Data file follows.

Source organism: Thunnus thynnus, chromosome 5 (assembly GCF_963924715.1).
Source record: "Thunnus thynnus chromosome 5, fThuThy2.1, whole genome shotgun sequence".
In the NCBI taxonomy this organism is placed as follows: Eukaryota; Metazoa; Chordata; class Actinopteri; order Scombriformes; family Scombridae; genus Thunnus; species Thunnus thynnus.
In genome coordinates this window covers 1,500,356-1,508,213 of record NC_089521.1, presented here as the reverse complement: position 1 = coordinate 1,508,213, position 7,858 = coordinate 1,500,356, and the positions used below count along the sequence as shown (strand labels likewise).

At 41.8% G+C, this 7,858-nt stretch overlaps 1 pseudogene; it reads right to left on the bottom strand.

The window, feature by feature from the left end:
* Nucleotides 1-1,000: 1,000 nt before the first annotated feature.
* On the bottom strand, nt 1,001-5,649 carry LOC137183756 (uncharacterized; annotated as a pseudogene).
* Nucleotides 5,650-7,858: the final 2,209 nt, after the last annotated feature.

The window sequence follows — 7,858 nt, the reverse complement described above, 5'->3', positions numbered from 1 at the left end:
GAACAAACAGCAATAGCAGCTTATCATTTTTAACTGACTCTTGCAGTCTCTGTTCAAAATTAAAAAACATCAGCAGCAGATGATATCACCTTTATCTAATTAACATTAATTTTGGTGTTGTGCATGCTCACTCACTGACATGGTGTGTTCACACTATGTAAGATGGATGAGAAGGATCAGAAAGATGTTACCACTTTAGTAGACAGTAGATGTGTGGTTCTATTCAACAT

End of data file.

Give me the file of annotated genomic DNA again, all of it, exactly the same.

Source organism: Thunnus thynnus, chromosome 5 (assembly GCF_963924715.1).
Source record: "Thunnus thynnus chromosome 5, fThuThy2.1, whole genome shotgun sequence".
In the NCBI taxonomy this organism is placed as follows: Eukaryota; Metazoa; Chordata; class Actinopteri; order Scombriformes; family Scombridae; genus Thunnus; species Thunnus thynnus.
In genome coordinates this window covers 1,500,356-1,508,213 of record NC_089521.1, presented here as the reverse complement: position 1 = coordinate 1,508,213, position 7,858 = coordinate 1,500,356, and the positions used below count along the sequence as shown (strand labels likewise).

At 41.8% G+C, this 7,858-nt stretch overlaps 1 pseudogene; it reads right to left on the bottom strand.

The window, feature by feature from the left end:
* Nucleotides 1-1,000: 1,000 nt before the first annotated feature.
* On the bottom strand, nt 1,001-5,649 carry LOC137183756 (uncharacterized; annotated as a pseudogene).
* Nucleotides 5,650-7,858: the final 2,209 nt, after the last annotated feature.

The window sequence follows — 7,858 nt, the reverse complement described above, 5'->3', positions numbered from 1 at the left end:
GAACAAACAGCAATAGCAGCTTATCATTTTTAACTGACTCTTGCAGTCTCTGTTCAAAATTAAAAAACATCAGCAGCAGATGATATCACCTTTATCTAATTAACATTAATTTTGGTGTTGTGCATGCTCACTCACTGACATGGTGTGTTCACACTATGTAAGATGGATGAGAAGGATCAGAAAGATGTTACCACTTTAGTAGACAGTAGATGTGTGGTTCTATTCAACAT